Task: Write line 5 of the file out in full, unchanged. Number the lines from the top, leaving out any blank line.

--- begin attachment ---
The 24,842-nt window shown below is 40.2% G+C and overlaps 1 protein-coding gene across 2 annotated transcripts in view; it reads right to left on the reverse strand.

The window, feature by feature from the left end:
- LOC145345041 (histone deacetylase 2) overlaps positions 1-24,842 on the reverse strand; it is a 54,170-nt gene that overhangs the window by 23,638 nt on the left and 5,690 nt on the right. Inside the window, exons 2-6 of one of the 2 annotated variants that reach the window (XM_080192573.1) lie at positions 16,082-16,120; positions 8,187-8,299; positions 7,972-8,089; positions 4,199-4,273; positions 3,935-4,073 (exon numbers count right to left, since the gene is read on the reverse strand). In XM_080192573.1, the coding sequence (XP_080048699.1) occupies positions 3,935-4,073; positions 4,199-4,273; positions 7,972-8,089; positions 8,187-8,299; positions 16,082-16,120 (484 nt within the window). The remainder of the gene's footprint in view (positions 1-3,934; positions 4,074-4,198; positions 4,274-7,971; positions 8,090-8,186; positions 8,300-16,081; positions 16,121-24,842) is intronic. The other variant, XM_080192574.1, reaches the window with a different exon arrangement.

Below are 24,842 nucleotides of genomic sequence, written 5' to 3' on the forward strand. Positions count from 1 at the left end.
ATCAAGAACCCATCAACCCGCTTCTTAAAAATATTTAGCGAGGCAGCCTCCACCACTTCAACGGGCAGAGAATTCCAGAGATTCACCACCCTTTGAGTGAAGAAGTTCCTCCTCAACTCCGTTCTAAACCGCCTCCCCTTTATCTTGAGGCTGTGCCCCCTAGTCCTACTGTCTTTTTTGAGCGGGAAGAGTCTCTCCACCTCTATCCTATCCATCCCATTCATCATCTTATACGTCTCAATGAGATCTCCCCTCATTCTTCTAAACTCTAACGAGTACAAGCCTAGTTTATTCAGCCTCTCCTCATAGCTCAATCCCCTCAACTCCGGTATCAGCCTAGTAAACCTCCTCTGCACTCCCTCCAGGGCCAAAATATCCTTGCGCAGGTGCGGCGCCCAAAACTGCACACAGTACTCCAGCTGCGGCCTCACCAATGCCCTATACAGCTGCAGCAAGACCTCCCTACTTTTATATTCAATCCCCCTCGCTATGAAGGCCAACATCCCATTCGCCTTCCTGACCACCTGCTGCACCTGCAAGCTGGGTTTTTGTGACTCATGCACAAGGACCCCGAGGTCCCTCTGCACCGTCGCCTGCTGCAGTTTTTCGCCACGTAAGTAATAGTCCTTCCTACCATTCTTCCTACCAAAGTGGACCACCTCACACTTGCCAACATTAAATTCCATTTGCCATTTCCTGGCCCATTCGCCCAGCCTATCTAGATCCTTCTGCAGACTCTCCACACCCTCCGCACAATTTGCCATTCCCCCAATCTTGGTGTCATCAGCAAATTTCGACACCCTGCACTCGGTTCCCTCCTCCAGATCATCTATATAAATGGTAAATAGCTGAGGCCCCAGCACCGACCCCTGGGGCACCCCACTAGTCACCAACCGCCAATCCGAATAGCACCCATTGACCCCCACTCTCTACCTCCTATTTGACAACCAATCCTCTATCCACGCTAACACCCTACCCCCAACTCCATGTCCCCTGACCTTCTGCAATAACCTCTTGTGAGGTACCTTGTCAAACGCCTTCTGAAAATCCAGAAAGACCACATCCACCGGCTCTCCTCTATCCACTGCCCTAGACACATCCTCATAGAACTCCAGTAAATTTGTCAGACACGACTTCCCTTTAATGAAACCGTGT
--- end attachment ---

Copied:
ATCAAGAACCCATCAACCCGCTTCTTAAAAATATTTAGCGAGGCAGCCTCCACCACTTCAACGGGCAGAGAATTCCAGAGATTCACCACCCTTTGAGTGAAGAAGTTCCTCCTCAACTCCGTTCTAAACCGCCTCCCCTTTATCTTGAGGCTGTGCCCCCTAGTCCTACTGTCTTTTTTGAGCGGGAAGAGTCTCTCCACCTCTATCCTATCCATCCCATTCATCATCTTATACGTCTCAATGAGATCTCCCCTCATTCTTCTAAACTCTAACGAGTACAAGCCTAGTTTATTCAGCCTCTCCTCATAGCTCAATCCCCTCAACTCCGGTATCAGCCTAGTAAACCTCCTCTGCACTCCCTCCAGGGCCAAAATATCCTTGCGCAGGTGCGGCGCCCAAAACTGCACACAGTACTCCAGCTGCGGCCTCACCAATGCCCTATACAGCTGCAGCAAGACCTCCCTACTTTTATATTCAATCCCCCTCGCTATGAAGGCCAACATCCCATTCGCCTTCCTGACCACCTGCTGCACCTGCAAGCTGGGTTTTTGTGACTCATGCACAAGGACCCCGAGGTCCCTCTGCACCGTCGCCTGCTGCAGTTTTTCGCCACGTAAGTAATAGTCCTTCCTACCATTCTTCCTACCAAAGTGGACCACCTCACACTTGCCAACATTAAATTCCATTTGCCATTTCCTGGCCCATTCGCCCAGCCTATCTAGATCCTTCTGCAGACTCTCCACACCCTCCGCACAATTTGCCATTCCCCCAATCTTGGTGTCATCAGCAAATTTCGACACCCTGCACTCGGTTCCCTCCTCCAGATCATCTATATAAATGGTAAATAGCTGAGGCCCCAGCACCGACCCCTGGGGCACCCCACTAGTCACCAACCGCCAATCCGAATAGCACCCATTGACCCCCACTCTCTACCTCCTATTTGACAACCAATCCTCTATCCACGCTAACACCCTACCCCCAACTCCATGTCCCCTGACCTTCTGCAATAACCTCTTGTGAGGTACCTTGTCAAACGCCTTCTGAAAATCCAGAAAGACCACATCCACCGGCTCTCCTCTATCCACTGCCCTAGACACATCCTCATAGAACTCCAGTAAATTTGTCAGACACGACTTCCCTTTAATGAAACCGTGT